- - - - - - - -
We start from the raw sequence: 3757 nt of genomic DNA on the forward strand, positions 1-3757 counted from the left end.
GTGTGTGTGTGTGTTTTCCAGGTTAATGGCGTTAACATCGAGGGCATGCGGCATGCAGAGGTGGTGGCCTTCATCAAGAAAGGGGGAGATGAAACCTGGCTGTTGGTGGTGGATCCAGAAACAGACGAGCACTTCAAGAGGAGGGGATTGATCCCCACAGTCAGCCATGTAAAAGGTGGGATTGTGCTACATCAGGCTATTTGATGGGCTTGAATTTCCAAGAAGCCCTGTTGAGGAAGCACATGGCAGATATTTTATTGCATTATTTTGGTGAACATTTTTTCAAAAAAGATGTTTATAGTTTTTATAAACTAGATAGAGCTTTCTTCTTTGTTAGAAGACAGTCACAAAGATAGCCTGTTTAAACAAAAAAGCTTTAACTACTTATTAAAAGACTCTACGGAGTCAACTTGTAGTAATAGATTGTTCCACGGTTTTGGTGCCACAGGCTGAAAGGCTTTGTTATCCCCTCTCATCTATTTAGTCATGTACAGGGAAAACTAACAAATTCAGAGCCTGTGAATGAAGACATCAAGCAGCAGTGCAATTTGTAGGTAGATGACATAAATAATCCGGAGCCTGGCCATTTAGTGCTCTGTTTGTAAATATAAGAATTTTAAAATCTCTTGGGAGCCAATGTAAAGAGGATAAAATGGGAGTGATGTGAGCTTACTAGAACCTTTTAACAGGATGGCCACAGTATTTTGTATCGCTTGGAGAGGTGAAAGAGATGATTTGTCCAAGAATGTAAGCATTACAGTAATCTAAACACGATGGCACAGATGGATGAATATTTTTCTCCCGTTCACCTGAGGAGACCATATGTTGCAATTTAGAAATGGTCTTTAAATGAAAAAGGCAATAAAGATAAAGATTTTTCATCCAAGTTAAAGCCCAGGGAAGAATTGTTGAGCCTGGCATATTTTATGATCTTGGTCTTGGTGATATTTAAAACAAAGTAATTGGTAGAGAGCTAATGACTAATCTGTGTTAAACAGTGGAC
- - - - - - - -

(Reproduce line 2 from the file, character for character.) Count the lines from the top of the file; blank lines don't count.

GTGTGTGTGTGTGTTTTCCAGGTTAATGGCGTTAACATCGAGGGCATGCGGCATGCAGAGGTGGTGGCCTTCATCAAGAAAGGGGGAGATGAAACCTGGCTGTTGGTGGTGGATCCAGAAACAGACGAGCACTTCAAGAGGAGGGGATTGATCCCCACAGTCAGCCATGTAAAAGGTGGGATTGTGCTACATCAGGCTATTTGATGGGCTTGAATTTCCAAGAAGCCCTGTTGAGGAAGCACATGGCAGATATTTTATTGCATTATTTTGGTGAACATTTTTTCAAAAAAGATGTTTATAGTTTTTATAAACTAGATAGAGCTTTCTTCTTTGTTAGAAGACAGTCACAAAGATAGCCTGTTTAAACAAAAAAGCTTTAACTACTTATTAAAAGACTCTACGGAGTCAACTTGTAGTAATAGATTGTTCCACGGTTTTGGTGCCACAGGCTGAAAGGCTTTGTTATCCCCTCTCATCTATTTAGTCATGTACAGGGAAAACTAACAAATTCAGAGCCTGTGAATGAAGACATCAAGCAGCAGTGCAATTTGTAGGTAGATGACATAAATAATCCGGAGCCTGGCCATTTAGTGCTCTGTTTGTAAATATAAGAATTTTAAAATCTCTTGGGAGCCAATGTAAAGAGGATAAAATGGGAGTGATGTGAGCTTACTAGAACCTTTTAACAGGATGGCCACAGTATTTTGTATCGCTTGGAGAGGTGAAAGAGATGATTTGTCCAAGAATGTAAGCATTACAGTAATCTAAACACGATGGCACAGATGGATGAATATTTTTCTCCCGTTCACCTGAGGAGACCATATGTTGCAATTTAGAAATGGTCTTTAAATGAAAAAGGCAATAAAGATAAAGATTTTTCATCCAAGTTAAAGCCCAGGGAAGAATTGTTGAGCCTGGCATATTTTATGATCTTGGTCTTGGTGATATTTAAAACAAAGTAATTGGTAGAGAGCTAATGACTAATCTGTGTTAAACAGTGGAC